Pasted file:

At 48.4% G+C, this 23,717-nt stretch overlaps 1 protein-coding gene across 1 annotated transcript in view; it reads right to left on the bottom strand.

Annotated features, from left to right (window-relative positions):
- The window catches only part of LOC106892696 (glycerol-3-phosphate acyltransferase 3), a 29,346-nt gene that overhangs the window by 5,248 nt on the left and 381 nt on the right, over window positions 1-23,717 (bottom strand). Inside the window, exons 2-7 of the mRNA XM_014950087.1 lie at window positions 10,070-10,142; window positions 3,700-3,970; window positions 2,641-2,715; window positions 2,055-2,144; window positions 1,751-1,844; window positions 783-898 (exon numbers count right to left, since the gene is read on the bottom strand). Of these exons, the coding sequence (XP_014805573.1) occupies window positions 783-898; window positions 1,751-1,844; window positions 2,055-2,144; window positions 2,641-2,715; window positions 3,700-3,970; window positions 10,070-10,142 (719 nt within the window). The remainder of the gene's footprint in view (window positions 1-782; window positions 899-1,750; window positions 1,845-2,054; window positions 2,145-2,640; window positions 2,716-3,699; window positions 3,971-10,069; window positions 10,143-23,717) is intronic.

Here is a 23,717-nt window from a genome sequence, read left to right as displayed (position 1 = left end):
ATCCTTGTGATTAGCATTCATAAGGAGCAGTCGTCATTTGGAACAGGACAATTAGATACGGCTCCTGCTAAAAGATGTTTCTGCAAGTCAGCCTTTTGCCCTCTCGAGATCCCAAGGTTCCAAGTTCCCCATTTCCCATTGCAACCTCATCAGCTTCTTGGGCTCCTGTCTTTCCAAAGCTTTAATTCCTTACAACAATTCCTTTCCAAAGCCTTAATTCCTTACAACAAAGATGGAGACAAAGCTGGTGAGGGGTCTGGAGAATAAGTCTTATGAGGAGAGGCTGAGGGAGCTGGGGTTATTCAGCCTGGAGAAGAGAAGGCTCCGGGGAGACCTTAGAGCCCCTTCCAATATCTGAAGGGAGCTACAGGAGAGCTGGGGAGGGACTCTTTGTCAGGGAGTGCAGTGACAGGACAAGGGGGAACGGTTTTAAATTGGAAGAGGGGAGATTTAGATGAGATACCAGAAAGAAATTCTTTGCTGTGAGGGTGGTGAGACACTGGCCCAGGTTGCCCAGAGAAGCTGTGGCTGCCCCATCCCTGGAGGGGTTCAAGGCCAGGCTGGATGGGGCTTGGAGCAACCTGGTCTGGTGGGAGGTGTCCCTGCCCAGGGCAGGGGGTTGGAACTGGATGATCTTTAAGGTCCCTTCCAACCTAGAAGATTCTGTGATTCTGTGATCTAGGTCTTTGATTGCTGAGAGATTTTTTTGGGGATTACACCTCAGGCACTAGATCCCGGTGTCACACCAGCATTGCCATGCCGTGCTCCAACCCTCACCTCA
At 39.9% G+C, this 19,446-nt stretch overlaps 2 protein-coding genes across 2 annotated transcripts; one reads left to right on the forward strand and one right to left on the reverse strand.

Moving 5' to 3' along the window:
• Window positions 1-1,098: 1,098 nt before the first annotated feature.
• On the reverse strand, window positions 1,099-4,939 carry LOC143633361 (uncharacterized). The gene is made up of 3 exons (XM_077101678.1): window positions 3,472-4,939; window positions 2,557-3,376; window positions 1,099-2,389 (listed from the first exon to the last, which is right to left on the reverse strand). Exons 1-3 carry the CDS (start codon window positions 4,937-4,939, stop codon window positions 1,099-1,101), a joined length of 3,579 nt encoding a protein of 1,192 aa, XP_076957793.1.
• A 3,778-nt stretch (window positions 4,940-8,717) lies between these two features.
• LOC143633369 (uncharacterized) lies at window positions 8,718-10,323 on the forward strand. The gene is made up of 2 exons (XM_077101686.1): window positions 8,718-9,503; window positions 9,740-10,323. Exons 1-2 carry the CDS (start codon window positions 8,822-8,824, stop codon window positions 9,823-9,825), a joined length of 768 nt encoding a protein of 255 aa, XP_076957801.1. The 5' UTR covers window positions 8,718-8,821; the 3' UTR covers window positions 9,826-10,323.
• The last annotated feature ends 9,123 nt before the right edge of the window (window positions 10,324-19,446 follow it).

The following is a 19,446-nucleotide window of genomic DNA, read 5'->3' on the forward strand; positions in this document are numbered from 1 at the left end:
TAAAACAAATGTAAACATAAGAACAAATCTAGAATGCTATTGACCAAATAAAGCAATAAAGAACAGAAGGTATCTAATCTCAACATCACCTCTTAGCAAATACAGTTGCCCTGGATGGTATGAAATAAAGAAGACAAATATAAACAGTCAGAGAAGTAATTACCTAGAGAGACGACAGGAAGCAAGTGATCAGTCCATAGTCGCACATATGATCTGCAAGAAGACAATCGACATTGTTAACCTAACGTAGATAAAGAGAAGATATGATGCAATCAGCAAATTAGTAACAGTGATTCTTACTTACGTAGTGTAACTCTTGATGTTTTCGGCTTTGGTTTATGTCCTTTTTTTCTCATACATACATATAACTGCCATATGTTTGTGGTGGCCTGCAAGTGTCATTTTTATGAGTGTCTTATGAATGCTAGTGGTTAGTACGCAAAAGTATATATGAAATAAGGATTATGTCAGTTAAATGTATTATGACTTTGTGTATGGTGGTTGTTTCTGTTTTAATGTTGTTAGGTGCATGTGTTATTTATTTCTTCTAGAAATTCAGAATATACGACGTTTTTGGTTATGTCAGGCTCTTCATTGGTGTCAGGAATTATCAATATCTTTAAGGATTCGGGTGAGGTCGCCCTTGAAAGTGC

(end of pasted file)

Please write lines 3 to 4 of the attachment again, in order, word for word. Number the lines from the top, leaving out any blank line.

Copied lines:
- The window catches only part of LOC106892696 (glycerol-3-phosphate acyltransferase 3), a 29,346-nt gene that overhangs the window by 5,248 nt on the left and 381 nt on the right, over window positions 1-23,717 (bottom strand). Inside the window, exons 2-7 of the mRNA XM_014950087.1 lie at window positions 10,070-10,142; window positions 3,700-3,970; window positions 2,641-2,715; window positions 2,055-2,144; window positions 1,751-1,844; window positions 783-898 (exon numbers count right to left, since the gene is read on the bottom strand). Of these exons, the coding sequence (XP_014805573.1) occupies window positions 783-898; window positions 1,751-1,844; window positions 2,055-2,144; window positions 2,641-2,715; window positions 3,700-3,970; window positions 10,070-10,142 (719 nt within the window). The remainder of the gene's footprint in view (window positions 1-782; window positions 899-1,750; window positions 1,845-2,054; window positions 2,145-2,640; window positions 2,716-3,699; window positions 3,971-10,069; window positions 10,143-23,717) is intronic.

Here is a 23,717-nt window from a genome sequence, read left to right as displayed (position 1 = left end):